If the stain wasn’t reminder enough, every day for the last few weeks they’ve been forced to listen to the screams of people with the daring or desperation to travel alone being devoured on the streets below. Maybe the dwindling presence of the undead has started to inspire bravery. Maybe people are just running out of food. It’s hard to say. Regardless, they know where the zombies congregate because they’ve seen where they spring from when the helpless attempt to dash across the road. This knowledge will help the twins survive longer, they know that, but it’s a small comfort. They know where not to go from watching people die.
At first they would run to the windows to watch, to hope, to root for their fellow humans like a sick sport, but they don’t carry that hope anymore. It’s too painful a reminder of their own frailty. Watching has taught them a cruel lesson: by the time someone screams it’s almost always too late.
Tegan places the bowls of cold canned goods on the table and sits across from Sara, reflexively double-checking that her machete is within easy reach. It is. It always is these days.
Midway through their silent meal they hear the screams start again.
“One step closer to extinction, poor fucker.” Sara doesn’t smile when she says it. There are hard lines around her eyes.
Tegan nods in agreement. She doesn’t think about the screams. She doesn’t let herself. She doesn’t contemplate the poor soul being eaten outside. As long as her and Sara are safe nobody else matters. That’s her motto. That’s her mantra.
She takes another bite of beans and sings a song in her head to block out the noise.
‘My windows look into your living room’
She sings it loud in her head so the screams don’t sound familiar.
‘Where I spend the afternoon on top of you’
If she doesn’t listen then it doesn’t have to be real.
‘I wonder what it is that I did to make you move’
If she doesn’t listen she won’t be tempted to look.
‘In across away from me’
And since she doesn’t look she doesn’t see, doesn’t have to know-
‘I hope I never figure out who broke your heart’
-and can remain blissfully unaware that down below, in the street across from her kitchen window-
‘And if I do, if I do’
-her girlfriend is being rent and torn, ripped limb from limb, clawed and bitten, and eaten alive as she tries to return, finally, to their home.
‘I’d spend all night losing sleep’
And maybe it’s better this way.
‘I’d spend the night and I’d lose my mind’
Because if she listened, if she saw, if she let herself know and acknowledge what was happening, what could she really do to stop it? How could she help?
‘I’d spend the night and I’d lose my mind’
The screaming stops.
It’s over as quickly as it began. It always is. By the time they hear the screaming it’s already too late, that’s just how the screaming works. Where there once was a person, now, if they looked, they would see only a smear of blood on the pavement.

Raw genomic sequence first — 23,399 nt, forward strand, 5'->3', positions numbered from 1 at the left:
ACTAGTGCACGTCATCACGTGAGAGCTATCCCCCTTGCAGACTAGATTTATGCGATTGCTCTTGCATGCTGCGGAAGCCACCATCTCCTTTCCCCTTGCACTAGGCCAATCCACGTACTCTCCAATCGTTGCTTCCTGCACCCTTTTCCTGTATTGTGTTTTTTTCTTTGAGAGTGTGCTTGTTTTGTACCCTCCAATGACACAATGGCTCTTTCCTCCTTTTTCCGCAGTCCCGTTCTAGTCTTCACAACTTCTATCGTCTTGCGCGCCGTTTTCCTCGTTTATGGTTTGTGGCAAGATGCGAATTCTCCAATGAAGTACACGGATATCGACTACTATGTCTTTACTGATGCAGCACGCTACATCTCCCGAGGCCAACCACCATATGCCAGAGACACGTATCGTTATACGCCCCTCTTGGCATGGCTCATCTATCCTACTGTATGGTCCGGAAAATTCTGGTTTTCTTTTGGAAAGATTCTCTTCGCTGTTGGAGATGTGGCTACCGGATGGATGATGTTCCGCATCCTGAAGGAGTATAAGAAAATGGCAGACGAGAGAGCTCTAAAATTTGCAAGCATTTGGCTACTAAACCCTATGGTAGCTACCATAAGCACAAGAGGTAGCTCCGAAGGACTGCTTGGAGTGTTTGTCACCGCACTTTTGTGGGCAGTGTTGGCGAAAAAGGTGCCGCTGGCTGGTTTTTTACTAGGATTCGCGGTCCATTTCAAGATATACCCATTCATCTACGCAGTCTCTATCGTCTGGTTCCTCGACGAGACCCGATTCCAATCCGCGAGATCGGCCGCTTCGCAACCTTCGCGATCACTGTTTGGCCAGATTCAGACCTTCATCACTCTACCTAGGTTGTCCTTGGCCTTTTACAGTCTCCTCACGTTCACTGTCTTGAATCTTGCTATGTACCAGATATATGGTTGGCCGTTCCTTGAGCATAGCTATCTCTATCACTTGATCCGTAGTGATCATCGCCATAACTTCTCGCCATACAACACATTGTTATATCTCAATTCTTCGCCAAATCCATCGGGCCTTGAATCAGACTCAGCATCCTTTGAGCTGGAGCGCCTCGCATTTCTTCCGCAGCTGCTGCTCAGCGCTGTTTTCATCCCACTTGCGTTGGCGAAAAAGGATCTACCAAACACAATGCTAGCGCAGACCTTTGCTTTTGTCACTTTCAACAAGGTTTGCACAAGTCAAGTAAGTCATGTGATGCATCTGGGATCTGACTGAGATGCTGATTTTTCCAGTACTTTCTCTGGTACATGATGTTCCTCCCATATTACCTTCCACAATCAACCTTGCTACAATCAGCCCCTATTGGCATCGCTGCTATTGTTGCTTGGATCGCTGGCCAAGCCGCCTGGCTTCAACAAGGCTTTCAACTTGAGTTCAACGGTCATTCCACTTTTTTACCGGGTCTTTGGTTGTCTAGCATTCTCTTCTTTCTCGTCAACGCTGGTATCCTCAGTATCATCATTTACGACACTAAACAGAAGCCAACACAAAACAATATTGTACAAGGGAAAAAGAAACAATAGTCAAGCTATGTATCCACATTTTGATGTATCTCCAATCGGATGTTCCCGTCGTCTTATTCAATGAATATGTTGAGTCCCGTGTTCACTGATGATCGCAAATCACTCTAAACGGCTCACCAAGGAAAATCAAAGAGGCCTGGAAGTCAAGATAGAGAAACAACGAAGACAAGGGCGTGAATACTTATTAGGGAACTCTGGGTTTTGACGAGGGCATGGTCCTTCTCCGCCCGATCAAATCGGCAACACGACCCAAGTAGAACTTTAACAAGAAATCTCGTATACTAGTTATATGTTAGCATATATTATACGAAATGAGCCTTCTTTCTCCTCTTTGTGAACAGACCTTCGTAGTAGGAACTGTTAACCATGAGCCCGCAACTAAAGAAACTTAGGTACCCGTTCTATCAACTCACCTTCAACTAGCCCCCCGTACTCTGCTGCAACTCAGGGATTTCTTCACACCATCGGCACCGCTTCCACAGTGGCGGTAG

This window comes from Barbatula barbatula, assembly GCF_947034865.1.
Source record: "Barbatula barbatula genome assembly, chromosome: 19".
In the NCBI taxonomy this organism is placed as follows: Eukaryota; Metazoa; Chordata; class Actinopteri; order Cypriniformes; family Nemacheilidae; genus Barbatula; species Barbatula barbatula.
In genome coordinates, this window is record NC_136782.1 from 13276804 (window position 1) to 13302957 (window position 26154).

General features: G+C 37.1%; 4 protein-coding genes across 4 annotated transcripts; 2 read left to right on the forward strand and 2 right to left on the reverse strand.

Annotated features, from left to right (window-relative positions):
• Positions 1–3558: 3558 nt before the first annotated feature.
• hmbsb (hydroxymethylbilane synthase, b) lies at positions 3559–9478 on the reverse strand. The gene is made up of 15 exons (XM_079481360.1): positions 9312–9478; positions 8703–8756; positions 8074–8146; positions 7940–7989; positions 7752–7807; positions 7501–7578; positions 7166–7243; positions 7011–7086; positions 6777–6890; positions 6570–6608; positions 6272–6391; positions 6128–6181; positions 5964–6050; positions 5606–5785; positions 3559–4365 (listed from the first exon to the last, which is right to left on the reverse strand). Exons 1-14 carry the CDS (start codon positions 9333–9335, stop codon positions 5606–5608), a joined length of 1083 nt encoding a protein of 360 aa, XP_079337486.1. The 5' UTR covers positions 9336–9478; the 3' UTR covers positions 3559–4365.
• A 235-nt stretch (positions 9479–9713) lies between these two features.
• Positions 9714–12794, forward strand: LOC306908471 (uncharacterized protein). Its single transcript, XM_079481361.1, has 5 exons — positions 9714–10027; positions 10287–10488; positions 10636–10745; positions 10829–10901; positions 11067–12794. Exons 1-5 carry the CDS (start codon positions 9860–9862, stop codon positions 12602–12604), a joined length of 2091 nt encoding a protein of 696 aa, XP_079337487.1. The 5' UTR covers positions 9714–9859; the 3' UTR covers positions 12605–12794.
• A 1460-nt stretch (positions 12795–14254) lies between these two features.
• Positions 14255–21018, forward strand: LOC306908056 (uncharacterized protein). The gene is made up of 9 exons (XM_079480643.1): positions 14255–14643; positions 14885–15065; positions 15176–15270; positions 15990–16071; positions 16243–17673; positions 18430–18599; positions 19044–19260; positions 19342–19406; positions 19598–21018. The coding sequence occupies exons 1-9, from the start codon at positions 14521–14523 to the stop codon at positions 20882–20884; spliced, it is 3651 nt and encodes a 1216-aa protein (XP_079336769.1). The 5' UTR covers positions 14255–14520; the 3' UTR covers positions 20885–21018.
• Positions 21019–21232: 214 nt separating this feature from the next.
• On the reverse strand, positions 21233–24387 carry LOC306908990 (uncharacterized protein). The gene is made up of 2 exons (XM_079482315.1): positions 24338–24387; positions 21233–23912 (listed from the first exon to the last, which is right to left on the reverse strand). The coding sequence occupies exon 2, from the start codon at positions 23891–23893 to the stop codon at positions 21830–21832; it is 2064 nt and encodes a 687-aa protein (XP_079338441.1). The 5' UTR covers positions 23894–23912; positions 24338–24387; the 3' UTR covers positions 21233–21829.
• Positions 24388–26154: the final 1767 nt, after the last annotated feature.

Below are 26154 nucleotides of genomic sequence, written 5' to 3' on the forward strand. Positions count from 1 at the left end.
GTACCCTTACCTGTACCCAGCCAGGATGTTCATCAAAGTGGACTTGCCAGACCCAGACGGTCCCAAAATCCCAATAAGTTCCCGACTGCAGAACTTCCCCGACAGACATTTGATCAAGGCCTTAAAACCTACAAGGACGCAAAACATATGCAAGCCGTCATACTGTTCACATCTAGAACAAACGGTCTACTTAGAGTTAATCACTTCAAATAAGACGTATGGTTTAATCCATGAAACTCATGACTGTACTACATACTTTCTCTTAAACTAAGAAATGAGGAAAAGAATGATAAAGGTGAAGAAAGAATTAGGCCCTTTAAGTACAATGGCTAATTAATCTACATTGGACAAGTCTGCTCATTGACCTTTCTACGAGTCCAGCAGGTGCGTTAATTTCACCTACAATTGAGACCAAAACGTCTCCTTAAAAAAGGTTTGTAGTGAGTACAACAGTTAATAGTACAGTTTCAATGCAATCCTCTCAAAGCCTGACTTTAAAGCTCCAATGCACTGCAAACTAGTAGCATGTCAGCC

They finish eating dinner in silence and they go to bed. These days they sleep in the same room, in the same bed, because Tegan can’t sleep anymore if she doesn’t know exactly where Sara is. They lie back to back, close enough to feel the heat of each others’ bodies so they know they’re still safe. Every night they go to bed hoping to wake up to a normal world where their friends and family and lovers are safe. Every night they hope the nightmare will end in the morning. It never does.
Tegan’s machete rests next to the bed, propped against the nightstand, a forearm’s length away.
As she drifts off to sleep Tegan mentally runs through the speech Sara gave her nearly a month ago, after The Incident, when she was crying, panicking over her and her sister’s mortality. It’s become her nightly ritual. It’s the only way she can sleep. It doesn’t ward off the night terrors, but it gives her the strength to try to rest. It calms her enough to let the darkness take her, even if she knows she will wake before dawn thrashing and screaming at the specters in the night.
Sara’s voice echoes into her subconscious.
“We’re survivors, Tee. It’s what we do, and we’re going to keep doing it. We will survive this. These things can’t last forever. They’re dead. They’re decaying. Eventually there won’t be enough left of them for them to be a threat. They’ll just be arms and legs and heads twitching on the ground, but we’ll live. We have each other. These things won’t beat us. When they’re gone, when they’re back in the fucking ground where they belong, we’ll still be here, because we’re fucking survivors, alright Tegan? We’re smarter, we’re faster, and we’re alive, and nothing is going to change that. We’ve got each other. As long as we stick together we’ll be fine. Just like always. We always stick together and things always turn out alright.”
She repeats the recollection until her dreams take her, pulling the scarlet covers tight around herself to ward off the visions brewing behind her eyes. Sara keeps breathing next to her, lost to her own thoughts, her own memories and torments. This is life after The End.
Tegan sleeps. Sara sleeps. Another night passes. Another day dawns. They survive.